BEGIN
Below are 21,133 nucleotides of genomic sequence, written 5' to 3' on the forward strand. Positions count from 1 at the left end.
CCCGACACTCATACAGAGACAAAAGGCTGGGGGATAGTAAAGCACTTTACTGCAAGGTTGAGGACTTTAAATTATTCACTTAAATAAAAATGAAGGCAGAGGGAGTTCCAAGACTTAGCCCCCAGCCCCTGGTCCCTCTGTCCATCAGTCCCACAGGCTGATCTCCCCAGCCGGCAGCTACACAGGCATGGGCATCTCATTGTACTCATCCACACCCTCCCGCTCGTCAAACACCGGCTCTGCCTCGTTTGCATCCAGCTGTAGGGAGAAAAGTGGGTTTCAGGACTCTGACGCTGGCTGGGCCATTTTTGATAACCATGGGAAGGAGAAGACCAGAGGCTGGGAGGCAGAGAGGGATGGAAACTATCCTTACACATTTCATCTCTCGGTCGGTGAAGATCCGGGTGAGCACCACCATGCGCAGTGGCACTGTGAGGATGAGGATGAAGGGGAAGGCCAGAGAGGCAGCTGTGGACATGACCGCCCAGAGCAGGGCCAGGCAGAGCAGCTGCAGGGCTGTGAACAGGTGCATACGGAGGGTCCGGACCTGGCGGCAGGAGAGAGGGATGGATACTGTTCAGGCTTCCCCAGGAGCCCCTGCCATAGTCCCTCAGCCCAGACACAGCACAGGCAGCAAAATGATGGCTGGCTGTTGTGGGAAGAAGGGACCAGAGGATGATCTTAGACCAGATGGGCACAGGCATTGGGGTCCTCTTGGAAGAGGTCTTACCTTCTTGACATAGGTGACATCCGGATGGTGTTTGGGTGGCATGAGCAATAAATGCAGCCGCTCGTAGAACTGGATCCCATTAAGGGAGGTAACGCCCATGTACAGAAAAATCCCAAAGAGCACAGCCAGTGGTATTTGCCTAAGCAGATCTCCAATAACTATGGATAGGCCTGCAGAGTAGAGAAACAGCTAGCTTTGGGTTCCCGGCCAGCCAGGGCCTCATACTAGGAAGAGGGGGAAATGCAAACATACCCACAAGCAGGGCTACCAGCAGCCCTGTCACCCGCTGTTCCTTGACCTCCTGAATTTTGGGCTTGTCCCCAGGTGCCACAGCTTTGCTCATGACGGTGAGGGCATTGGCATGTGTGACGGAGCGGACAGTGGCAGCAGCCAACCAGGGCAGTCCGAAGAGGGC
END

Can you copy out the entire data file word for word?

Below are 21,133 nucleotides of genomic sequence, written 5' to 3' on the forward strand. Positions count from 1 at the left end.
CCCGACACTCATACAGAGACAAAAGGCTGGGGGATAGTAAAGCACTTTACTGCAAGGTTGAGGACTTTAAATTATTCACTTAAATAAAAATGAAGGCAGAGGGAGTTCCAAGACTTAGCCCCCAGCCCCTGGTCCCTCTGTCCATCAGTCCCACAGGCTGATCTCCCCAGCCGGCAGCTACACAGGCATGGGCATCTCATTGTACTCATCCACACCCTCCCGCTCGTCAAACACCGGCTCTGCCTCGTTTGCATCCAGCTGTAGGGAGAAAAGTGGGTTTCAGGACTCTGACGCTGGCTGGGCCATTTTTGATAACCATGGGAAGGAGAAGACCAGAGGCTGGGAGGCAGAGAGGGATGGAAACTATCCTTACACATTTCATCTCTCGGTCGGTGAAGATCCGGGTGAGCACCACCATGCGCAGTGGCACTGTGAGGATGAGGATGAAGGGGAAGGCCAGAGAGGCAGCTGTGGACATGACCGCCCAGAGCAGGGCCAGGCAGAGCAGCTGCAGGGCTGTGAACAGGTGCATACGGAGGGTCCGGACCTGGCGGCAGGAGAGAGGGATGGATACTGTTCAGGCTTCCCCAGGAGCCCCTGCCATAGTCCCTCAGCCCAGACACAGCACAGGCAGCAAAATGATGGCTGGCTGTTGTGGGAAGAAGGGACCAGAGGATGATCTTAGACCAGATGGGCACAGGCATTGGGGTCCTCTTGGAAGAGGTCTTACCTTCTTGACATAGGTGACATCCGGATGGTGTTTGGGTGGCATGAGCAATAAATGCAGCCGCTCGTAGAACTGGATCCCATTAAGGGAGGTAACGCCCATGTACAGAAAAATCCCAAAGAGCACAGCCAGTGGTATTTGCCTAAGCAGATCTCCAATAACTATGGATAGGCCTGCAGAGTAGAGAAACAGCTAGCTTTGGGTTCCCGGCCAGCCAGGGCCTCATACTAGGAAGAGGGGGAAATGCAAACATACCCACAAGCAGGGCTACCAGCAGCCCTGTCACCCGCTGTTCCTTGACCTCCTGAATTTTGGGCTTGTCCCCAGGTGCCACAGCTTTGCTCATGACGGTGAGGGCATTGGCATGTGTGACGGAGCGGACAGTGGCAGCAGCCAACCAGGGCAGTCCGAAGAGGGC